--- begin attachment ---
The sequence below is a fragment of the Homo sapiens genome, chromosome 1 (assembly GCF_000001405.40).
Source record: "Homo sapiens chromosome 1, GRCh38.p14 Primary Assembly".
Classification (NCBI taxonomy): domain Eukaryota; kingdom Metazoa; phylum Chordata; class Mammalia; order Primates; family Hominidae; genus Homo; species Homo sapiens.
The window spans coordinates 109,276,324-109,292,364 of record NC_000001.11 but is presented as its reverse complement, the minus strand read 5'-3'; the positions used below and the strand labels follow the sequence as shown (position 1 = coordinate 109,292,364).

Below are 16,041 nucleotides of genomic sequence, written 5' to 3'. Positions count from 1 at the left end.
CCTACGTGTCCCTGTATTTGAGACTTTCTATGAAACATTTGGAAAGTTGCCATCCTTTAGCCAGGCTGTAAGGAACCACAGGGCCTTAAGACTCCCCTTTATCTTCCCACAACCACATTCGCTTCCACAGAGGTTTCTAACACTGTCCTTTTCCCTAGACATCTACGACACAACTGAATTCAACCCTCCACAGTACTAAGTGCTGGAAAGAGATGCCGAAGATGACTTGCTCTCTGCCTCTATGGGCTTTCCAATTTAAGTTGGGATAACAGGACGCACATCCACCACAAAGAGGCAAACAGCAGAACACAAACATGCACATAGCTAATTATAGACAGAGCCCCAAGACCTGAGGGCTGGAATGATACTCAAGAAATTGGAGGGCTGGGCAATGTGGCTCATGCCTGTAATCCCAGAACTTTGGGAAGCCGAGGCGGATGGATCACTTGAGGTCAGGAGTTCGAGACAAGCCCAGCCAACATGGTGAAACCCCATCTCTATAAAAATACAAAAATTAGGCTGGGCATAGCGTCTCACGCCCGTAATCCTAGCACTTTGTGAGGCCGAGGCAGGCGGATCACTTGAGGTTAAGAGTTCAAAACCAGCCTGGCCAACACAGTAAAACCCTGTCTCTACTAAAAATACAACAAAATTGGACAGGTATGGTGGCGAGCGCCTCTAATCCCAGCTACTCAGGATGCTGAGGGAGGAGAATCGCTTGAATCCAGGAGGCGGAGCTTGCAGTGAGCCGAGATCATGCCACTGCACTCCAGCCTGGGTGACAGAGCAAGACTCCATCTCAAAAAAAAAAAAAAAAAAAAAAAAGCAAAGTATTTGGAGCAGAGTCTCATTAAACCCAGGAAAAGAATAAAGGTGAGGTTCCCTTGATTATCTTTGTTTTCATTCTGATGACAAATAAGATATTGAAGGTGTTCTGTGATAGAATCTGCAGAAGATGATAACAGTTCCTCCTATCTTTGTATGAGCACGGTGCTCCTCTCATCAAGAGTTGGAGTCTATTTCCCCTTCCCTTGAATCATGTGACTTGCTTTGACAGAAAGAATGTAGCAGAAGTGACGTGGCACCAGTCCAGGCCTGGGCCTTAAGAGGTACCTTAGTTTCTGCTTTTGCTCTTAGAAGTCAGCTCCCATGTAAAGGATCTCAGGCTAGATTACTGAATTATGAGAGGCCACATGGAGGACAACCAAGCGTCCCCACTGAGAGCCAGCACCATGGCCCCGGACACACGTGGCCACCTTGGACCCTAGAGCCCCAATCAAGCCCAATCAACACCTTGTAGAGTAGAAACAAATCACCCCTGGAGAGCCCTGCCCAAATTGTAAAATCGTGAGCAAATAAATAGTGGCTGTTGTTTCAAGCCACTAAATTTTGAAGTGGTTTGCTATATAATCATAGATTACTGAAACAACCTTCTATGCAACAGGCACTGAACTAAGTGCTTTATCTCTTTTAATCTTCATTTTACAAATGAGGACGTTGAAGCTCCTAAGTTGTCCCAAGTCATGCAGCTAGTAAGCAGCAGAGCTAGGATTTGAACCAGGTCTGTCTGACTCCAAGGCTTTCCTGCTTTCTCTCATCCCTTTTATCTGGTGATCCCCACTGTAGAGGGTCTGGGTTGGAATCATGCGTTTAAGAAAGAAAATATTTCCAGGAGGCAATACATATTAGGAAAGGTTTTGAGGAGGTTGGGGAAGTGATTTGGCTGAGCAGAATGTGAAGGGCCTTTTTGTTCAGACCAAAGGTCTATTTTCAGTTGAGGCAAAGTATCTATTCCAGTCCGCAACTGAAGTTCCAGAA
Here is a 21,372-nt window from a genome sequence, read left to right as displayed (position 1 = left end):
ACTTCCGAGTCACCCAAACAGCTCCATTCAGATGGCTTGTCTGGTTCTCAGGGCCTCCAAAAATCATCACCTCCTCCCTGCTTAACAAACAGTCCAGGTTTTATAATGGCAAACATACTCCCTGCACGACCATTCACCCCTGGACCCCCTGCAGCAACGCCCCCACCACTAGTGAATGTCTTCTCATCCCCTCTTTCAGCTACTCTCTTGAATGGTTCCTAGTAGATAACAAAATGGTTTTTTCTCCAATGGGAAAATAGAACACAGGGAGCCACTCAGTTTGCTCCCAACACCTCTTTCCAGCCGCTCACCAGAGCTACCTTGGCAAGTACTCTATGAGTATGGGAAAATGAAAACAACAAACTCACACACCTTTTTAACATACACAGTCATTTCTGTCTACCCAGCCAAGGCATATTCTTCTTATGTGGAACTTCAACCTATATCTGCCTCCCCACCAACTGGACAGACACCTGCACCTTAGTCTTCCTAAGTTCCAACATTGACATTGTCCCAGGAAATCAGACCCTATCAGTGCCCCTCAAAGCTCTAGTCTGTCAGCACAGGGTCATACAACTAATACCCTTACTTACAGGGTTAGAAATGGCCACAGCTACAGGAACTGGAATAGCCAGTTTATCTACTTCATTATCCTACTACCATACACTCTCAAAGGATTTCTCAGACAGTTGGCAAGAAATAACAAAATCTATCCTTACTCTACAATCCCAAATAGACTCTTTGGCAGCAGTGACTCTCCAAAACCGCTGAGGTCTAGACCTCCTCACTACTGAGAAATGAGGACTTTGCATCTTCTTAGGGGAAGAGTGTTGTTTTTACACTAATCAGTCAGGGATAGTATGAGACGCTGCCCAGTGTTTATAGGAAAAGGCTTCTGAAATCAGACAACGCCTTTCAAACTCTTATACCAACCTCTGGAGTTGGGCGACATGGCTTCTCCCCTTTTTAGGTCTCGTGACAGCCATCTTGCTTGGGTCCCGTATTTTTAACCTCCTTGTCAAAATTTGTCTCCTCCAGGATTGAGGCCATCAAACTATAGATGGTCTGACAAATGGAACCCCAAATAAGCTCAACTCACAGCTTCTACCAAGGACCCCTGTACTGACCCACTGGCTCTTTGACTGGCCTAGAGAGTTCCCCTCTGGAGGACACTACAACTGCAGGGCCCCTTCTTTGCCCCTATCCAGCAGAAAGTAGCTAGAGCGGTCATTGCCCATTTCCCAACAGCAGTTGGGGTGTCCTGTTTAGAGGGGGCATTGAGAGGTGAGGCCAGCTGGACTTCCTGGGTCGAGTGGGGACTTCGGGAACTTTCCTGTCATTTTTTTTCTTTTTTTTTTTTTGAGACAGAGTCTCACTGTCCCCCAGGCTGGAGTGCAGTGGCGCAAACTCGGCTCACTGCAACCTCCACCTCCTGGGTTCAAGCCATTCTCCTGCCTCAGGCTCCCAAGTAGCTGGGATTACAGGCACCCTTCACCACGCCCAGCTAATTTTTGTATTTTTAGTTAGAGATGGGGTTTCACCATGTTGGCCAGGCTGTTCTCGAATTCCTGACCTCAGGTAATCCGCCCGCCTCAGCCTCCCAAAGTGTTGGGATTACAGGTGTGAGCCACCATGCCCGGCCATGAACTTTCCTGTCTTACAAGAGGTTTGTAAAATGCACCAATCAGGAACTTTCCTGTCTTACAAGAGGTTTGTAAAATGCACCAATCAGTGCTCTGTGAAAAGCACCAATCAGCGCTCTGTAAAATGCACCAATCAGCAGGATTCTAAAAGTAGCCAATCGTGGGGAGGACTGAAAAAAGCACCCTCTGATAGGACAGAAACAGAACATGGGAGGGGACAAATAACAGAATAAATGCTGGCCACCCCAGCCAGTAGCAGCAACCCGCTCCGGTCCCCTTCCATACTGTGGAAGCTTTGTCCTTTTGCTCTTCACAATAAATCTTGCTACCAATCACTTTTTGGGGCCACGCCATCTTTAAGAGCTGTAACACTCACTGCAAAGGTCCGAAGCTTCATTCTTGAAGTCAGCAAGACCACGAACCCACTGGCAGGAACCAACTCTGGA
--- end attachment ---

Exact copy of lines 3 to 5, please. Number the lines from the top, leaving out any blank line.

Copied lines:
Classification (NCBI taxonomy): domain Eukaryota; kingdom Metazoa; phylum Chordata; class Mammalia; order Primates; family Hominidae; genus Homo; species Homo sapiens.
The window spans coordinates 109,276,324-109,292,364 of record NC_000001.11 but is presented as its reverse complement, the minus strand read 5'-3'; the positions used below and the strand labels follow the sequence as shown (position 1 = coordinate 109,292,364).

Below are 16,041 nucleotides of genomic sequence, written 5' to 3'. Positions count from 1 at the left end.